“(You have) all the responsibilities and having to pay the bills and have a budget and get all the appropriate licenses and equipment … but it’s something I am familiar with, so it hasn’t really been a burden,” Biller said.

Biller said the biggest challenge of starting the firm was establishing an infrastructure, but his new location offered benefits that helped Biller get off the ground. Office Suites Plus, a collection of executive suites, has staff to answer phones, conference rooms, videoconferencing, a telephone system and a copier, among other amenities.

While Biller said he didn’t take advantage of all of Office Suites Plus’ offerings, some of its services have helped.

“Even though I had to do a lot of my own computer things – like my own server – they have the Internet. … I didn’t have to go out and buy a telephone system. That was a big responsibility taken off my shoulders,” Biller said.

He does use his own assistants to answer his phones and is buying more office equipment of his own.

“They greet the people; it’s a very beautiful place,” he said. “Half the second floor here is devoted to these executive suites. That made a big difference.”

Biller and Yoakum said most of their clients have followed them to the new location.

“All those people whom I’ve represented over the years, including my short time at Luckett Pinstein Ridder, have all stayed with me,” Biller said.

Biller also performs arbitrations, although he said his firm has no cases of that nature at the moment. As far as hiring more attorneys goes, Biller said he’s open to the idea, and ideally he would like an attorney who practices in a different area than he or Yoakum.

Continuing business relationships

Biller pointed out the irony of his serving as of counsel to Luckett’s firm prior to forming his own firm, where Luckett is now of counsel.

Luckett said he is focusing his work more in Mississippi now, although being of counsel to The Biller Law Firm helps him keep a Tennessee presence.

But Luckett’s Democratic gubernatorial bid will eventually take up more of his time as Mississippi’s 2012 elections approach.

“It’s shaping up very nicely,” Luckett said of his campaign. “You really have to start planning very early. And so right now, I’m dedicating about one-third of my time to running for governor. The other two-thirds are devoted to my law practice and other business interests.”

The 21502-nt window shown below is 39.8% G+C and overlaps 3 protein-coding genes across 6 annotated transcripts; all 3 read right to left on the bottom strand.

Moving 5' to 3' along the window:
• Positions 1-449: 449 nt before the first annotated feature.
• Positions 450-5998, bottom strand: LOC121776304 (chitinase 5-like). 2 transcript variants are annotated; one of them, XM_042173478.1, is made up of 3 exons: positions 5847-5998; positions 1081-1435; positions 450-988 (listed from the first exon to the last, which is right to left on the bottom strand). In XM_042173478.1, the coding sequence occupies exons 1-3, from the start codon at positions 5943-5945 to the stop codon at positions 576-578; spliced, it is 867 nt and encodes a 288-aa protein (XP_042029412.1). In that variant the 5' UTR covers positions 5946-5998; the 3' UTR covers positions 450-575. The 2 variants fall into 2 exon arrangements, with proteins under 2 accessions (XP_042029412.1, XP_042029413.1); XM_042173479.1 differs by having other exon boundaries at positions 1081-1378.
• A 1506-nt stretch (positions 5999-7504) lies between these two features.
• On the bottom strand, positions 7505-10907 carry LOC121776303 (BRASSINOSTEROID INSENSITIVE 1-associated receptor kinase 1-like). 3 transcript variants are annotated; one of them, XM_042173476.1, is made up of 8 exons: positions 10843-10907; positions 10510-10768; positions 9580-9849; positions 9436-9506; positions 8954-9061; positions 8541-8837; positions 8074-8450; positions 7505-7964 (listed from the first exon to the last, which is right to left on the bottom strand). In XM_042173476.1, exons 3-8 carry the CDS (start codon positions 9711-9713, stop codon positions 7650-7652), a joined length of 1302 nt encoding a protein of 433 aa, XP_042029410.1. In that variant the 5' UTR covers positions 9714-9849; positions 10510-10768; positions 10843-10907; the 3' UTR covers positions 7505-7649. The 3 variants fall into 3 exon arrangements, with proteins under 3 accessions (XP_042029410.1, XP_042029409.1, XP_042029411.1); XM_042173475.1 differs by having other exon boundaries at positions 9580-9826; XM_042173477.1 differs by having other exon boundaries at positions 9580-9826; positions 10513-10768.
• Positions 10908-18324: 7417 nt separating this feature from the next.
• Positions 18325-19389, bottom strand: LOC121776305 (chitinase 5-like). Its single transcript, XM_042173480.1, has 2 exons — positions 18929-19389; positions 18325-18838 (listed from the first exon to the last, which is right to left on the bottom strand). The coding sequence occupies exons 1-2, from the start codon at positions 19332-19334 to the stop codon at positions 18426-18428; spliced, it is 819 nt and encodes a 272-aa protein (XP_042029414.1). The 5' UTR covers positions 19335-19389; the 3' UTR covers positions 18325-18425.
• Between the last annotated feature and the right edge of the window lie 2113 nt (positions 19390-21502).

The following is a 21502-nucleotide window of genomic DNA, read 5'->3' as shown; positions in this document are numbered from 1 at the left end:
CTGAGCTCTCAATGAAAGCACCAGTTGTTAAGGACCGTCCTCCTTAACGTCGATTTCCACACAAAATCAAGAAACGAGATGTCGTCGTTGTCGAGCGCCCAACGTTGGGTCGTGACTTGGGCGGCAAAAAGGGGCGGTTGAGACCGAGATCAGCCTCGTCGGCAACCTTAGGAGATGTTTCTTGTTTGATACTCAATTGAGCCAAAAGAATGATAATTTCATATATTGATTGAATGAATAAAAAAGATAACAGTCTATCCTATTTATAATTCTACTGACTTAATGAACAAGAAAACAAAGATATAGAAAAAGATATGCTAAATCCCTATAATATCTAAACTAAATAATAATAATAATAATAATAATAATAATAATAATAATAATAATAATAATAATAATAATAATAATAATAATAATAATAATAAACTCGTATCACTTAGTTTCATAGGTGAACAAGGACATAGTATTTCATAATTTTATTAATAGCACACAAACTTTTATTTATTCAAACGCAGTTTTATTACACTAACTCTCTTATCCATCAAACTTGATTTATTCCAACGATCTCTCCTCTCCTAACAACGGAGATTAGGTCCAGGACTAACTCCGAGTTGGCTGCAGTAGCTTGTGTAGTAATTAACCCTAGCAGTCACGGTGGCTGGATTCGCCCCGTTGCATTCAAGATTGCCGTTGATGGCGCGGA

Luckett co-owns the Ground Zero Blues Club in Clarksdale with actor/businessman Morgan Freeman and Memphis businessman Howard Stovall.

After the first of the year, Luckett said he will spend more time on the governor’s race – making appearances, giving speeches, meeting with people privately and publicly, and fundraising.

“I’m getting a very nice reception around the state,” he said. “I’m working hard; it takes a lot of money to run. I’m making (fundraising) calls – something I’m not used to doing.”

As Luckett prepares to hire more staff and open campaign headquarters next year, he said he will have to spend less time practicing law.

“It’ll dwindle down my law practice,” he said. “It hasn’t really affected it a whole lot yet. In the last two months I’ve tried two big jury trials and I’ve got two more coming up in October, so I’m staying very, very busy.”

In the meantime, he said he’s glad to have the opportunity to continue to work with Biller and Yoakum.

“I’ve gotten to know (Biller) over the past couple of years well, and I have a great admiration for his abilities. He’s an excellent lawyer,” Luckett said. “Brian is a very good young lawyer – he’s very bright and very personable. He’s going to do a good job.

“And (Biller) just is a good fit – we shared office space (at Luckett Pinstein) … and that’s how I got to know him.

“(Things have) just turned out really nicely for me, and I hope for them as well,” Luckett said.

PROPERTY SALES 74 196 20,828
MORTGAGES 86 244 23,989
BUILDING PERMITS 138 453 43,046
BANKRUPTCIES 64 174 13,354